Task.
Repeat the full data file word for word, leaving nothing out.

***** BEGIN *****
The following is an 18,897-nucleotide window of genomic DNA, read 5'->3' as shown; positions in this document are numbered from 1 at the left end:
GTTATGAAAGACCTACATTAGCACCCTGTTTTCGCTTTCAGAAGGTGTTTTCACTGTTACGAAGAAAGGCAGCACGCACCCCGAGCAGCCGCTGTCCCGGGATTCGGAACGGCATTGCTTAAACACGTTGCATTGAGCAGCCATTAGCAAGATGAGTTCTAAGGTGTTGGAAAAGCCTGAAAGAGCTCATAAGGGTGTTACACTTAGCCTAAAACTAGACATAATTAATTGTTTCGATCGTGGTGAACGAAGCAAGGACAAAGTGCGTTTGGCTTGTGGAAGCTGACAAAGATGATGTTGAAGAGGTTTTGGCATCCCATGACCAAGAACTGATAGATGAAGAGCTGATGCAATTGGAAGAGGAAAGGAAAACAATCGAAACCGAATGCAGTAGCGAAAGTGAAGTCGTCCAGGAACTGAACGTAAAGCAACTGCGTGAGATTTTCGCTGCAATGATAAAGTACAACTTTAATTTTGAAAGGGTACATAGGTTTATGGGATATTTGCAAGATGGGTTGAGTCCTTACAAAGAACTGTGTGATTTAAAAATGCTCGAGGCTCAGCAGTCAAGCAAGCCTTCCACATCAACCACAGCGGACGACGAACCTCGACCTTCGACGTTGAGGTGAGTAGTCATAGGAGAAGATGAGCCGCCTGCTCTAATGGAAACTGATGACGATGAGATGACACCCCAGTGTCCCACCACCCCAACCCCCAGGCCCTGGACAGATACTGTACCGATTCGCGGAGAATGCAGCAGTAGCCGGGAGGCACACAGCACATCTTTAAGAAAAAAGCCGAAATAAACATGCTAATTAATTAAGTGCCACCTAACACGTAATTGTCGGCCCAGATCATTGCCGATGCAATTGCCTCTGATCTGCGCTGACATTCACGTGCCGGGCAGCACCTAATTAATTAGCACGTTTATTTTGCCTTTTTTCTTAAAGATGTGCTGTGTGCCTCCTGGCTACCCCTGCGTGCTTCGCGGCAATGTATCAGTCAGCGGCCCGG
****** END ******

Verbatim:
The following is an 18,897-nucleotide window of genomic DNA, read 5'->3' as shown; positions in this document are numbered from 1 at the left end:
GTTATGAAAGACCTACATTAGCACCCTGTTTTCGCTTTCAGAAGGTGTTTTCACTGTTACGAAGAAAGGCAGCACGCACCCCGAGCAGCCGCTGTCCCGGGATTCGGAACGGCATTGCTTAAACACGTTGCATTGAGCAGCCATTAGCAAGATGAGTTCTAAGGTGTTGGAAAAGCCTGAAAGAGCTCATAAGGGTGTTACACTTAGCCTAAAACTAGACATAATTAATTGTTTCGATCGTGGTGAACGAAGCAAGGACAAAGTGCGTTTGGCTTGTGGAAGCTGACAAAGATGATGTTGAAGAGGTTTTGGCATCCCATGACCAAGAACTGATAGATGAAGAGCTGATGCAATTGGAAGAGGAAAGGAAAACAATCGAAACCGAATGCAGTAGCGAAAGTGAAGTCGTCCAGGAACTGAACGTAAAGCAACTGCGTGAGATTTTCGCTGCAATGATAAAGTACAACTTTAATTTTGAAAGGGTACATAGGTTTATGGGATATTTGCAAGATGGGTTGAGTCCTTACAAAGAACTGTGTGATTTAAAAATGCTCGAGGCTCAGCAGTCAAGCAAGCCTTCCACATCAACCACAGCGGACGACGAACCTCGACCTTCGACGTTGAGGTGAGTAGTCATAGGAGAAGATGAGCCGCCTGCTCTAATGGAAACTGATGACGATGAGATGACACCCCAGTGTCCCACCACCCCAACCCCCAGGCCCTGGACAGATACTGTACCGATTCGCGGAGAATGCAGCAGTAGCCGGGAGGCACACAGCACATCTTTAAGAAAAAAGCCGAAATAAACATGCTAATTAATTAAGTGCCACCTAACACGTAATTGTCGGCCCAGATCATTGCCGATGCAATTGCCTCTGATCTGCGCTGACATTCACGTGCCGGGCAGCACCTAATTAATTAGCACGTTTATTTTGCCTTTTTTCTTAAAGATGTGCTGTGTGCCTCCTGGCTACCCCTGCGTGCTTCGCGGCAATGTATCAGTCAGCGGCCCGG